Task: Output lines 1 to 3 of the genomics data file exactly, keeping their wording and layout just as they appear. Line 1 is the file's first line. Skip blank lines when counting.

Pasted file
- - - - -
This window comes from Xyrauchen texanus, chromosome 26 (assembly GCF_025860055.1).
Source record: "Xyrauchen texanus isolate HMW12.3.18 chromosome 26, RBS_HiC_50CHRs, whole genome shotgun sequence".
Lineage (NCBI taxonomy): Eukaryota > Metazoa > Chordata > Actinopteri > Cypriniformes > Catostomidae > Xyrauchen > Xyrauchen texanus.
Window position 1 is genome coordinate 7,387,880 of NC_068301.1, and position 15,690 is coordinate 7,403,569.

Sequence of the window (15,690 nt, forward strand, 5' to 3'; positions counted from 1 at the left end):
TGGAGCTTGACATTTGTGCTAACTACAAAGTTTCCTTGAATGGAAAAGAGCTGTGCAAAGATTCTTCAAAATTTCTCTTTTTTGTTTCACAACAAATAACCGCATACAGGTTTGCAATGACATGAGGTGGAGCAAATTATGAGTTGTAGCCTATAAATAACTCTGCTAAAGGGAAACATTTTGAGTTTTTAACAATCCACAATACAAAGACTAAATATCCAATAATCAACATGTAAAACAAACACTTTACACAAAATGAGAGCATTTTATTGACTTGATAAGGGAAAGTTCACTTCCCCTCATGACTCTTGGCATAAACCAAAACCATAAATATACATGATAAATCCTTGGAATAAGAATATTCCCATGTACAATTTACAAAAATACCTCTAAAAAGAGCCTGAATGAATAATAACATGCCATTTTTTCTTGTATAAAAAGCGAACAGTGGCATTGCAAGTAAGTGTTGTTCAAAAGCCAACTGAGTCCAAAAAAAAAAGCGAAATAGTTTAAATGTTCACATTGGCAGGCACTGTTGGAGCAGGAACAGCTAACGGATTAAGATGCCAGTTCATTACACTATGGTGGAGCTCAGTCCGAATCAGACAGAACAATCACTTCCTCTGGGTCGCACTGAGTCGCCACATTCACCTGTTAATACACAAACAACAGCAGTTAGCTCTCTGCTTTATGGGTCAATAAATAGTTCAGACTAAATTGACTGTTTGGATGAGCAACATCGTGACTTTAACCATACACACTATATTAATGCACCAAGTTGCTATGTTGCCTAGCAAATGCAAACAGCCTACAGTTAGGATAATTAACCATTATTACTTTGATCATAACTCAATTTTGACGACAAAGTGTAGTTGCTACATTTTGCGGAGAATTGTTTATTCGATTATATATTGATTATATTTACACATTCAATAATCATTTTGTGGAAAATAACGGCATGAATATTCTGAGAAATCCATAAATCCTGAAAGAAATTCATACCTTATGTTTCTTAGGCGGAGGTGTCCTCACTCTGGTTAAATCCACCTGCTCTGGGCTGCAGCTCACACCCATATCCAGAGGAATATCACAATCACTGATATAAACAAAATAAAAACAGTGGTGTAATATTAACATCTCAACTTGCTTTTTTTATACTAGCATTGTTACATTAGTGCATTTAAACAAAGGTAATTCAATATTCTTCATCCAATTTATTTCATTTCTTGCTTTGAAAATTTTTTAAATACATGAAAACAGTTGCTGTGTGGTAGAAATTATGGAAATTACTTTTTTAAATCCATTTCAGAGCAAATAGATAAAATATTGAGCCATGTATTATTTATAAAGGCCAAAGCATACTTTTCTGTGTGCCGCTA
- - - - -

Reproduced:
This window comes from Xyrauchen texanus, chromosome 26 (assembly GCF_025860055.1).
Source record: "Xyrauchen texanus isolate HMW12.3.18 chromosome 26, RBS_HiC_50CHRs, whole genome shotgun sequence".
Lineage (NCBI taxonomy): Eukaryota > Metazoa > Chordata > Actinopteri > Cypriniformes > Catostomidae > Xyrauchen > Xyrauchen texanus.